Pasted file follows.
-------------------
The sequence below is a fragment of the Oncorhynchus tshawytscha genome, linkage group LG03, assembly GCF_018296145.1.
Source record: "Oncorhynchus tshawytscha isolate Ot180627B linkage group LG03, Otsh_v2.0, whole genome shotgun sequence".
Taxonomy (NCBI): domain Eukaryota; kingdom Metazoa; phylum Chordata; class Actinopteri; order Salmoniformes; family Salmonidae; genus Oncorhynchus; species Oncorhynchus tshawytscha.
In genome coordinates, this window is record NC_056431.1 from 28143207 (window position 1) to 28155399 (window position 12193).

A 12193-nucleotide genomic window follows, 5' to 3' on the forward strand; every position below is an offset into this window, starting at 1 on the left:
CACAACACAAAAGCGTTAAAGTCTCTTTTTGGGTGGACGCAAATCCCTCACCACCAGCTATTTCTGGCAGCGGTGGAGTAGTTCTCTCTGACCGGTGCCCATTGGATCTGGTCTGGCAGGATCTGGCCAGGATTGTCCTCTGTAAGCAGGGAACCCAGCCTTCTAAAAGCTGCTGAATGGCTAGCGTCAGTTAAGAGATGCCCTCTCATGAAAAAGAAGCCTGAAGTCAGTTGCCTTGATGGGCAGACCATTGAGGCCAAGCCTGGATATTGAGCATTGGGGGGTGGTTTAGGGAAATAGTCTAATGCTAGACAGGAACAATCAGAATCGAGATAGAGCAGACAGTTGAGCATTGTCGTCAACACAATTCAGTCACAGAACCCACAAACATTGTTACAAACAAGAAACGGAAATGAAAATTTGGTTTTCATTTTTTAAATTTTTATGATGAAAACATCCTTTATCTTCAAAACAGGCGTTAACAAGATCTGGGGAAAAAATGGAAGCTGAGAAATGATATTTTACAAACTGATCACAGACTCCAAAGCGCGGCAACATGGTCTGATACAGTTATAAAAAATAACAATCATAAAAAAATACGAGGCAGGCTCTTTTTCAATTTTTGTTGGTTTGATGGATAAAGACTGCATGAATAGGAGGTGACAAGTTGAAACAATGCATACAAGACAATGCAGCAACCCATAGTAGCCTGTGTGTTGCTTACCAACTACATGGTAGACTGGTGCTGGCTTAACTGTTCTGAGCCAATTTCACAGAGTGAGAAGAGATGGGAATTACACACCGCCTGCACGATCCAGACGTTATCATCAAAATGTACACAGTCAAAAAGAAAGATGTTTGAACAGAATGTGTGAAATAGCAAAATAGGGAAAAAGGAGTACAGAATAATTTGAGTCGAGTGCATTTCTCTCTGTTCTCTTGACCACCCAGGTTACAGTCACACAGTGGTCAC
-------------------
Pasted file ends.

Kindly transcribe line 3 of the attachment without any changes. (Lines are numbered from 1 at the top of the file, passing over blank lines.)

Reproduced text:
Taxonomy (NCBI): domain Eukaryota; kingdom Metazoa; phylum Chordata; class Actinopteri; order Salmoniformes; family Salmonidae; genus Oncorhynchus; species Oncorhynchus tshawytscha.